Search results for: the-circus-in-the-attic-and-other-stories

The Circus in the Attic

Author : Robert Penn Warren
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Robert Penn Warren s Circus Aesthetic and the Southern Renaissance

Author : Patricia L. Bradley
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The popularity of the circus in the United States reached its zenith in the early 1900s; as the century progressed, the circus gradually came to reflect traditional American values. In this book, Patricia L. Bradley analyzes the extent to which Warren's 1947 novella "The Circus in the Attic" and its use of the circus trope establishes a critical matrix for interpreting his fiction, poetry, essays, and literary criticism.

The Story of Narrative Preaching

Author : Mike Graves
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Forty years ago the one thing that could be said about sermons was they were biblical. Unfortunately, they were sometimes tedious too. Narrative preaching aimed to fix that, advocating for a dynamic experience of the text over against a static lecture. Preaching could be like the parables of Jesus, intriguing and compelling. The Story of Narrative Preaching is the story of seven students who are enrolled in Professor Freeman's preaching course. Once a new trend, narrative preaching is now older than most of them. As Professor Freeman notes, two things went wrong with narrative styles: over time the church became biblically and theologically illiterate, and the promised stress on experience didn't always measure up to the weight of the gospel. Readers are invited to sit in on the class, to reflect on the expositional nature of preaching and to experience the stories of some modern storytellers--Flannery O'Connor, Alice Walker, and others--to see what they might teach us about narratives of depth. In the end we discover what may be the most important word in preaching.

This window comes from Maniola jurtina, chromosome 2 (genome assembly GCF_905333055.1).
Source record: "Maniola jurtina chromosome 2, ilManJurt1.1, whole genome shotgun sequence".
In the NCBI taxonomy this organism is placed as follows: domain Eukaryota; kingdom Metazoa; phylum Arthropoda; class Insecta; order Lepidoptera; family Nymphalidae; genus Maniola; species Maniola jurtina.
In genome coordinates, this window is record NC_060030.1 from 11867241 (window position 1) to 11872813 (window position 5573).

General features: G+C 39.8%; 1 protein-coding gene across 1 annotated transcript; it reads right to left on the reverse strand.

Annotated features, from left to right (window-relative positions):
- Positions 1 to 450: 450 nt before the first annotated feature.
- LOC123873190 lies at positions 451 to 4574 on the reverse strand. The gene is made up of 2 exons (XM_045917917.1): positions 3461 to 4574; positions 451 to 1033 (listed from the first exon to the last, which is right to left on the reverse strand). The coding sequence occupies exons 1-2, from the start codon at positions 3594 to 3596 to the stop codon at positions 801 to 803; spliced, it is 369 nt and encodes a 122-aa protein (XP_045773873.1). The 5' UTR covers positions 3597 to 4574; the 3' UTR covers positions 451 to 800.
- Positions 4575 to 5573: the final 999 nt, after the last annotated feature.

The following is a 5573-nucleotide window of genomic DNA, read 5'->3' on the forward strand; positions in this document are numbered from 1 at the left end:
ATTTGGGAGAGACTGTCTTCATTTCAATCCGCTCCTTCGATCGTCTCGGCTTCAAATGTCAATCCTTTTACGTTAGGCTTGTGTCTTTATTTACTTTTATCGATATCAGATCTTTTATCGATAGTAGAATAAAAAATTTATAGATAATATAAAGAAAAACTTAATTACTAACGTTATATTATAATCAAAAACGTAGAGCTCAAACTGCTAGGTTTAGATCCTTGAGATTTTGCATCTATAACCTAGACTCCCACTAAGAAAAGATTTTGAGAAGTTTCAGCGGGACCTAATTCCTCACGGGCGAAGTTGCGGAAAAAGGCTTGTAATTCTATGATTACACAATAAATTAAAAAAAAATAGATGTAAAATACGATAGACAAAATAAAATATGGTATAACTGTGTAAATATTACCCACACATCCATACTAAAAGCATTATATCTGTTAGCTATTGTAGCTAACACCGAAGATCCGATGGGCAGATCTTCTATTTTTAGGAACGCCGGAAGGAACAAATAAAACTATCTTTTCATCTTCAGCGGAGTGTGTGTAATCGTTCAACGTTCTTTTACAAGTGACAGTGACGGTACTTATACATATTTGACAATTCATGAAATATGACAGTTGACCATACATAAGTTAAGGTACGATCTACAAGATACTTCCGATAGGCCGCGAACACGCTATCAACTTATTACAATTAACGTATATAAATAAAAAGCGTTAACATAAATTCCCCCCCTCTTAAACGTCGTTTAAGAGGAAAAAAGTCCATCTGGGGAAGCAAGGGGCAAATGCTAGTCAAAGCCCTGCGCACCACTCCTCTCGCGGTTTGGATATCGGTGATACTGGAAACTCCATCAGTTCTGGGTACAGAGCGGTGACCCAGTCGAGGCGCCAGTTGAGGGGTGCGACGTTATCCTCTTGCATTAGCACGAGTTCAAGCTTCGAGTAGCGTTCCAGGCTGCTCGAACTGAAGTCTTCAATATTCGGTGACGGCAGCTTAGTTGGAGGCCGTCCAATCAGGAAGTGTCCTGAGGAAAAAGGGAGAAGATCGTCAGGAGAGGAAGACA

The Circus in the Attic

Author : Robert Penn Warren
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Excerpt from The Circus in the Attic: And Other Stories The new war had not yet become real in the summer of 1917. The bandages prepared at Red Cross meetings in the basement of the St. Luke's parish house or In the Sunday school room of the Baptist Church seemed to have no more importance than the baskets prepared there for the poor be fore Christmas. The tears shed by mothers and sweethearts at the railroad station seemed to be no different from the tears shed when a boy went off to school or college. No armless khaki sleeve had' yet appeared on the streets of Bardsville. So the tumescent, rich, meaningless emotionalism that ached sweetly in the breasts of the middle-aged ladies of the com munity found release and focus in the monument. The United Daughters of the Confederacy, the defenders of ancient pieties and the repositories of ignorance of history, undertook to raise the money. Bardsville had had heroes before, and it would have them again. Soon now. The monument would be an inspiration to the new heroes. So the monument appeared, and was dedicated, and while the mayor made a speech, a platoon of conscripts from a camp up in Kentucky, in untarnished khaki, with slick, scrubbed faces, stood stiffly by with the wooden embarrassment of boys trapped on the platform at high-school commencement. About the Publisher Forgotten Books publishes hundreds of thousands of rare and classic books. Find more at This book is a reproduction of an important historical work. Forgotten Books uses state-of-the-art technology to digitally reconstruct the work, preserving the original format whilst repairing imperfections present in the aged copy. In rare cases, an imperfection in the original, such as a blemish or missing page, may be replicated in our edition. We do, however, repair the vast majority of imperfections successfully; any imperfections that remain are intentionally left to preserve the state of such historical works.